• Youth Suffrage: In Support of the Second Wave, 53 Akron L. Rev. 355 (2019) (co-authored with four University of Florida Law students).
  • Fallen Woman Further (Re)Framed: Judge Jean Hortense Norris, 69 Kansas L. Rev. 451 (2019).
  • Missouri *@!!?@! – Too Slow, 62 St. Louis U.L.J. 847 (2018)(invited/symposium).
  • Civil Arrest? (Another) St. Louis Case Study in Unconstitutionality, 52 Wash. U.J. of L. & Policy 95 (2016) (invited/symposium; co-authored with fellow Ferguson activist).
  • Chaining Kids to the Ever-Turning Wheel: Other Contemporary Costs of Juvenile Court Involvement, 73 Wash. & Lee L. Rev. Online 160 (2016) (invited/co-authored with student Candace Johnson).
  • Against Professing: Practicing Critical Criminal Procedure, 60 St. Louis U.L.J. 515 (2015) (invited/symposium).
  • The Fallout from our Blackboard Battlegrounds: A Call for Withdrawal and a New Way Forward, 15 Iowa J. of Gender, Race & Justice 541 (2012)(invited/symposium).
  • Evolving Standards in Juvenile Justice: Gault, Graham, Beyond, 38 Wash. U.J. of L. and Policy 1 (2012)(invited/symposium).
  • Teaching Public Citizen Lawyering, 8 Seattle J. of Social Justice 661 (2010).
  • Problem Solving Courts: A Conversation with the Experts, 10 Maryland J. of Race, Religion, Gender & Class 137 (2010)(invited/symposium).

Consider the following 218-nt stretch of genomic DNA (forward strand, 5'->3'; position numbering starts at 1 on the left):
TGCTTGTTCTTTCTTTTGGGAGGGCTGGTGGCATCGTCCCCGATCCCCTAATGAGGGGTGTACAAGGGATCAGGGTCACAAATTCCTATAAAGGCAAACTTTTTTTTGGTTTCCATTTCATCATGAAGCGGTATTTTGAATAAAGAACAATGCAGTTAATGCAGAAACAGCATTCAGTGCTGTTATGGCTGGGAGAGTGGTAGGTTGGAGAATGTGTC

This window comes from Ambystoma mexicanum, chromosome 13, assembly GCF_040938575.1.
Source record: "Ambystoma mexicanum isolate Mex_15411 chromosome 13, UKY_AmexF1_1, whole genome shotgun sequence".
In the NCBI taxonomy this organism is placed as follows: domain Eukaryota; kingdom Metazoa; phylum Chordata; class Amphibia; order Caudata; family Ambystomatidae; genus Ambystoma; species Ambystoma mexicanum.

• Further (Ms.)Understanding Legal Realism: Judge Anna Kross, 87 Tex. L. Rev. See Also 43 (2009).
  • Finding Power, Fighting Power (or the Perpetual Motion Machine), 20 Hastings Women’s L. J. 245 (2009).
  • New Clinician’s Way of (Un)Knowing: Forget to Remember, Remember to Forget, and (Re)Constructing Identity, 76 Tenn. L. Rev. 425 (2009).
  • Book Review: Marilyn Johnson’s “Street Justice: A History of Police Violence in New York City,” 26 Law & History Rev. 762 (2008)(invited book review).
  • Postscript to an RSVP to Prof. Wexler’s TJ Invitation to the Criminal Defense Bar, 48 Boston College L. Rev. 592 (2007).
  • Terry, Race, and Judicial Integrity: The Court and Suppression During the War on Drugs, 72 St. John’s L. Rev. 1323 (1998)(co-authored with Hon. Jack B. Weinstein).
  • Garden Path of Boyles v. Kerr and Twyman v. Twyman: Outrageous Response to Victims of Sexual Misconduct, 4 Texas J. of Women and the L. 247 (1995).

Book Chapters and Manuscript Contributions

  • “Feminizing” Courts: Lay Volunteers and the Integration of Social Work in Progressive Reform, in Feminist Legal History: Women’s Agency and the Law (Tracey Boisseau and Tracy Thomas, eds., NYU Press 2011)(invited contribution).
  • Feminist Legal Realism, reprinted in Women and the Law (Tracy Thomas, ed., West Pub. 2012).
  • An RSVP to Professor Wexler’s TJ Invitation to the Criminal Defense Bar and Postscript to an RSVP, reprinted in David Wexler’s Rehabilitating Lawyers: Principles of Therapeutic Jurisprudence for Criminal Law Practice (Carolina Academic Press 2008).
  • Some Reflections on the Federal Judicial Role During the War on Drugs (with Hon. Jack B. Weinstein), in The Judicial Role in Criminal Proceedings (Hart Press 2000).